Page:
“We are excited to be chosen for this grant, especially because this project goes to the heart of our respective organizations’ core missions of driving student success through cultivating excellence in science teaching. By equipping Modeling teachers with a robust method of teaching computer programming and Modeling-aligned resources, we can directly help students incorporate computational thinking into their investigations about how the physical world works. This dynamic will result in some very exciting, very deep learning for both teachers and students”, said Dr. Colleen Megowan-Romanowicz, Executive Officer of AMTA.
This project employs the proven teaching approach known as “Modeling Instruction.” Modeling uses student-driven authentic laboratory investigations to help students construct, refine, and apply the fundamental conceptual models that form the content core of the sciences, represent these models in multiple ways, and share their understanding with fellow students to promote deep understanding. AMTA partners with STEMteachersNYC to train teachers to be effective at bringing Modeling Instruction to their classrooms. Unlike many educational reform fads, Modeling Instruction has proven to be very “sticky” – around 90% of the teachers who participate in professional development workshops and learn the pedagogy use it for the rest of their careers.
The project will train 20-24 New York-based physics and physical science teachers already skilled in Modeling Instruction to learn the novel math-based programming approach known as Bootstrap, and to employ these integral tools for exploring and understanding the conceptual models that are at the core of the physical sciences. During the summer of 2016, participating teachers will infuse computational thinking into several existing Modeling Instruction science curriculum modules. During the 2016-17 school year, teachers will test the modules in their classrooms, with monthly meetings to discuss issues and share best practices. In the summer of 2017, this first group of teachers will help train a new cohort of teachers, refine the first modules, and create 3-4 additional curriculum models for classroom testing in the 2017-18 school year.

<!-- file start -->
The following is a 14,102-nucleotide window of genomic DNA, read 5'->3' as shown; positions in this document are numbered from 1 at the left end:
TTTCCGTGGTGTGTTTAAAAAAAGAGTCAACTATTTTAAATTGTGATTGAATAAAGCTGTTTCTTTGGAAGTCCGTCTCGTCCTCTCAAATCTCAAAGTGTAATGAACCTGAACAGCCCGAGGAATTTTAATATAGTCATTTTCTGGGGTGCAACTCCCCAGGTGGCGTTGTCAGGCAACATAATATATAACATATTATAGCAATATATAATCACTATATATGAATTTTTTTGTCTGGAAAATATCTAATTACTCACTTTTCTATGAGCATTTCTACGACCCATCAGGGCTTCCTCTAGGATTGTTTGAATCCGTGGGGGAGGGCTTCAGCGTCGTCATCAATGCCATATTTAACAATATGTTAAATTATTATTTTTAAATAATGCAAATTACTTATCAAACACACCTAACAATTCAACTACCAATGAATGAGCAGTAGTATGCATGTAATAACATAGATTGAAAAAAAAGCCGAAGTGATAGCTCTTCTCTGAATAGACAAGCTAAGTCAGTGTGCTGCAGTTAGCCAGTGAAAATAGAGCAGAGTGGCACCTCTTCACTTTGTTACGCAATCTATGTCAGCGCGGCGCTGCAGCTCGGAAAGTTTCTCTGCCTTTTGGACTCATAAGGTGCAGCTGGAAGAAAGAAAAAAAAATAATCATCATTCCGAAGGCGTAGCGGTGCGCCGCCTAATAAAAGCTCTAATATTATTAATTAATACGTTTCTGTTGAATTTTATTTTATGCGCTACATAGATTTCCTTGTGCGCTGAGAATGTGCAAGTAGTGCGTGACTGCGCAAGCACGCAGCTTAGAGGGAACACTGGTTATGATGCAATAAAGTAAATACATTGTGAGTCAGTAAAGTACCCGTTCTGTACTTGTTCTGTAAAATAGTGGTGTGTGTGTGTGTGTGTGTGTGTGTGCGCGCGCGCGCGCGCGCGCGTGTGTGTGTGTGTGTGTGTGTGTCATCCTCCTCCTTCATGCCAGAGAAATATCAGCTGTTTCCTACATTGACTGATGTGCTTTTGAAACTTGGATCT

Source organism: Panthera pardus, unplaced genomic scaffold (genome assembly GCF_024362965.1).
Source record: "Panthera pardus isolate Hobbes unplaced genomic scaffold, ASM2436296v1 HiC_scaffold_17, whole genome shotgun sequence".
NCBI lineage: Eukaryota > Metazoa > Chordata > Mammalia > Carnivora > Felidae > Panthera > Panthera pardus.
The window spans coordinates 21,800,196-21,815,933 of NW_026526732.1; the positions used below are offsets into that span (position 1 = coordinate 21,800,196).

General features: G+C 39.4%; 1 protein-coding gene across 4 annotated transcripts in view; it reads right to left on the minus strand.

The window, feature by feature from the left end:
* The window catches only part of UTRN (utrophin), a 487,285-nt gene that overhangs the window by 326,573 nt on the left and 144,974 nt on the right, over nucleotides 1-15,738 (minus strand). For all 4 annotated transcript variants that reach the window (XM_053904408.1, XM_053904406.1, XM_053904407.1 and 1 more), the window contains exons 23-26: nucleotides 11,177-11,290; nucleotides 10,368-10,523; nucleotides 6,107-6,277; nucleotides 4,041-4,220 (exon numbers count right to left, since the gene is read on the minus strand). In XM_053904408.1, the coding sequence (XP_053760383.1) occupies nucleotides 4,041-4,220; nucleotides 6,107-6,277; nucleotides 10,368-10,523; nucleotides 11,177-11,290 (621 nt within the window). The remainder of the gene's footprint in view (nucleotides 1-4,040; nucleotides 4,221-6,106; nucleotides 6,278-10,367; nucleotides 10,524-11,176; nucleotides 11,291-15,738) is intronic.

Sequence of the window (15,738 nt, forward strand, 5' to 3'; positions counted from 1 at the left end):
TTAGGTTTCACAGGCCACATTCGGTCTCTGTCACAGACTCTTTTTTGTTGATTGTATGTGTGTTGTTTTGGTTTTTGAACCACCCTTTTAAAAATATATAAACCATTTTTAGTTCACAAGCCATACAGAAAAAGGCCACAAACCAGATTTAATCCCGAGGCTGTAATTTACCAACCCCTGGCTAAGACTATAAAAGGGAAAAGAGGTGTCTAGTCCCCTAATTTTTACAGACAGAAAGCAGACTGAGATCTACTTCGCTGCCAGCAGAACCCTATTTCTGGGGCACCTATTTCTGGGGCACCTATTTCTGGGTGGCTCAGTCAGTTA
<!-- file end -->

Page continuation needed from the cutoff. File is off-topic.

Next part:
The project brings together the expertise AMTA, which has a 20-year history of training and supporting science teachers who use Modeling Instruction; STEMteachersNYC, a non-profit grassroots STEM teacher alliance in New York City dedicated to bringing quality professional development to local teachers, Bootstrap, a project founded at Brown University and Worcester Polytechnic Institute that uses the Pyret programming language to “bootstrap” middle school algebra learning; and the American Association of Physics Teachers (AAPT), the national professional organization of physics teachers. STEMteachersNYC will organize the workshops, which will be held at Teachers College, Columbia University, with all partners participating in various aspects of the recruitment, instruction, curriculum development and evaluation.
100Kin10 unites the nation’s top academic institutions, nonprofits, foundations, companies, and government agencies to train and retain 100,000 excellent STEM teachers by 2021 to educate the next generation of innovators and problem solvers. AMTA, STEMteachersNYC and AAPT are all members.
The American Modeling Teachers Association, a 501(c)(3) non-profit organization, enhances student learning in STEM through professional development and research in the Modeling Method of Instruction, collaboration and community among Modeling teachers, and classroom-tested curriculum resources optimized for Modeling Instruction classrooms.